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How to Prepare Bitter Leaf Soup Using Oats

The bitter leaf soup is one of the favorite soup types in Nigeria, especially among the Igbos. It is also known as ofe ede, because conventional preparation methods use cocoyam (ede) paste as a thickener, or ofe oha, when oha leaves, well known in Eastern Nigeria, are used instead of bitter leaves.

However, cooking the bitter leaf soup can be stressful if one has to cook the cocoyam corms till they get soft and pound them till no lumps are found. And who has time and stress to spare over a pot of soup when there is an alternative? Thanks to the inventiveness of Nigerians who live abroad, the bitter leaf soup can be made with oats- yes, processed oats available in convenience stores, in place of cocoyam. Here’s how to.


Two cooking spoonfuls of oat
One wrap of ogiri (optional local seasoning prepared from fermented oil seeds)
Palm oil
Washed bitter leaves or oha leaves
Stock cubes, grounded pepper, grounded crayfish and salt to season
Meat: Assorted meat types for variety
Fish: Assorted dried fish/stock fish for variety

How to prepare:

  1. Grind the oats in a dry mill till they become powder.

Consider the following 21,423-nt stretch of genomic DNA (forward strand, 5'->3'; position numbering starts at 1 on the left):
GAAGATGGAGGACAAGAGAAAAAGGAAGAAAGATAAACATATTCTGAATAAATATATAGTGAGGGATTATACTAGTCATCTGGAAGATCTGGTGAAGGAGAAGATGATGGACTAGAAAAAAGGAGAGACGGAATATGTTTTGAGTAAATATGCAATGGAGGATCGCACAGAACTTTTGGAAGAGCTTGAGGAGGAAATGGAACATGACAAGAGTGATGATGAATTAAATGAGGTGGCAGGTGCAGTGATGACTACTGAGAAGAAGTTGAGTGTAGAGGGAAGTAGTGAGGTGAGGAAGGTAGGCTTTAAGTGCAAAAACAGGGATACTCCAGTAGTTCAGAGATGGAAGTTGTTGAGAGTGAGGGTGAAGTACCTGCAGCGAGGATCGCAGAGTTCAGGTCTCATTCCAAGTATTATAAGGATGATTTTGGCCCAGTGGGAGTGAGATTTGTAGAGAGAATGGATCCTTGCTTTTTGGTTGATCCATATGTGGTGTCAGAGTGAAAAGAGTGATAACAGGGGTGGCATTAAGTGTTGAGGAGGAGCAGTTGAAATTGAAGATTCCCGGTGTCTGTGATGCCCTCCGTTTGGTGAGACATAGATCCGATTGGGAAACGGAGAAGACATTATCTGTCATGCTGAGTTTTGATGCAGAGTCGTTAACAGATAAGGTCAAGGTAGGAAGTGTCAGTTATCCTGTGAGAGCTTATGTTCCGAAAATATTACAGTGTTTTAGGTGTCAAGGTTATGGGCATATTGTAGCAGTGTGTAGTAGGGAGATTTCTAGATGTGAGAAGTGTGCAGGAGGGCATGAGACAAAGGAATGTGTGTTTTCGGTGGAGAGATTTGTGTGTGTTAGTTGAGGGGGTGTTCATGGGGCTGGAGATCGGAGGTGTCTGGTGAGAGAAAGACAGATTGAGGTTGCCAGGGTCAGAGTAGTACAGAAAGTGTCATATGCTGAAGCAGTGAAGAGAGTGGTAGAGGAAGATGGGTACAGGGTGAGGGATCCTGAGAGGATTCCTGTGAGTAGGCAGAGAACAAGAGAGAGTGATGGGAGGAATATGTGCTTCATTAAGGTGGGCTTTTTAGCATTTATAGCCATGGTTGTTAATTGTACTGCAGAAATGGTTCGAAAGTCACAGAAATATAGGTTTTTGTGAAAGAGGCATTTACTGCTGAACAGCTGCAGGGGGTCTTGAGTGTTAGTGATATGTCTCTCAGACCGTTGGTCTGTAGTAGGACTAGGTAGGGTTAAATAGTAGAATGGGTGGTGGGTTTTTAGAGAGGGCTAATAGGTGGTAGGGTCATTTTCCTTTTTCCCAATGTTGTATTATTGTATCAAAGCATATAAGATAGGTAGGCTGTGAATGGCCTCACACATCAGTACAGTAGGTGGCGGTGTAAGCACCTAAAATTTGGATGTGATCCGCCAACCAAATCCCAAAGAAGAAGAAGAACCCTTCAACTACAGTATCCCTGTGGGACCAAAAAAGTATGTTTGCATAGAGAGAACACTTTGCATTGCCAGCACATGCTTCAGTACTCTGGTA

2. If you will use bitter leaves, probably already washed ones from the market, wash them again to make sure the bitter taste is reduced to a minimum.
  3. If you will use oha leaves, avoid cutting them with a knife so they don’t darken. Instead, shred them with your fingers.
  4. Season and boil meat and stock fish with stock cubes and pepper till they become tender.
  5. Add a cooking spoonful of palm oil or desired quantity for the size of your soup.
  6. Mix the oats with little water to a thick but running consistency.
  7. Gently add the oat mixture to the stock and stir till you get the desired thickness.
  8. Add the ogiri, if you have one, and crayfish.
  9. Cover the pot and allow to cook for about 10 minutes.
  10. Add (either of) the leaves and then allow to cook for 5 minutes.
  11. Add salt to taste, then cover the pot to simmer.

Soup is ready and can be served with garri, pounded yam, akpu or semolina.

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Nnenna is an editor and writer at Connect Nigeria. She loves fine art, books and places.

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